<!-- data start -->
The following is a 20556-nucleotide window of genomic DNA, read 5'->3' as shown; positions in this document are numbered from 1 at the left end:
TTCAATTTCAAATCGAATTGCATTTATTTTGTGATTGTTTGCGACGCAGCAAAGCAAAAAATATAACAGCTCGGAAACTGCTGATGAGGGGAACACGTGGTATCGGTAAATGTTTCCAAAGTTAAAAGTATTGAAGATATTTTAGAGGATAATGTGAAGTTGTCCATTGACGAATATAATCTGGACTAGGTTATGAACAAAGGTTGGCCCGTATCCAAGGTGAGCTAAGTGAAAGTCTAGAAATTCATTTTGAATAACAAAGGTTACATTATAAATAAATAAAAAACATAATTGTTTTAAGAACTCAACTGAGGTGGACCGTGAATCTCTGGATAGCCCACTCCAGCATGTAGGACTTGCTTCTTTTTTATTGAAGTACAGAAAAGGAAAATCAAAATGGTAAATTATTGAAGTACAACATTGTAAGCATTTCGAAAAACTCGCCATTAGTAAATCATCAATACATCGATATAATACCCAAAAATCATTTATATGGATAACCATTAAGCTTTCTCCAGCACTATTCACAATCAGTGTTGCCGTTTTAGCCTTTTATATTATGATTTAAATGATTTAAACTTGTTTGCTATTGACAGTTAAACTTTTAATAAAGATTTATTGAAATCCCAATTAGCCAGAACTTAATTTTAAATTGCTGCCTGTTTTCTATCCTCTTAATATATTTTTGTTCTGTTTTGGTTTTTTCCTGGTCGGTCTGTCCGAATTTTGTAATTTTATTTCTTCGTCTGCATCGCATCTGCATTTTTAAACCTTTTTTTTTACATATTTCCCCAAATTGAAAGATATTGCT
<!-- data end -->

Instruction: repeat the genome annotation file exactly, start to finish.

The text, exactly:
The following is a 20556-nucleotide window of genomic DNA, read 5'->3' as shown; positions in this document are numbered from 1 at the left end:
TTCAATTTCAAATCGAATTGCATTTATTTTGTGATTGTTTGCGACGCAGCAAAGCAAAAAATATAACAGCTCGGAAACTGCTGATGAGGGGAACACGTGGTATCGGTAAATGTTTCCAAAGTTAAAAGTATTGAAGATATTTTAGAGGATAATGTGAAGTTGTCCATTGACGAATATAATCTGGACTAGGTTATGAACAAAGGTTGGCCCGTATCCAAGGTGAGCTAAGTGAAAGTCTAGAAATTCATTTTGAATAACAAAGGTTACATTATAAATAAATAAAAAACATAATTGTTTTAAGAACTCAACTGAGGTGGACCGTGAATCTCTGGATAGCCCACTCCAGCATGTAGGACTTGCTTCTTTTTTATTGAAGTACAGAAAAGGAAAATCAAAATGGTAAATTATTGAAGTACAACATTGTAAGCATTTCGAAAAACTCGCCATTAGTAAATCATCAATACATCGATATAATACCCAAAAATCATTTATATGGATAACCATTAAGCTTTCTCCAGCACTATTCACAATCAGTGTTGCCGTTTTAGCCTTTTATATTATGATTTAAATGATTTAAACTTGTTTGCTATTGACAGTTAAACTTTTAATAAAGATTTATTGAAATCCCAATTAGCCAGAACTTAATTTTAAATTGCTGCCTGTTTTCTATCCTCTTAATATATTTTTGTTCTGTTTTGGTTTTTTCCTGGTCGGTCTGTCCGAATTTTGTAATTTTATTTCTTCGTCTGCATCGCATCTGCATTTTTAAACCTTTTTTTTTACATATTTCCCCAAATTGAAAGATATTGCT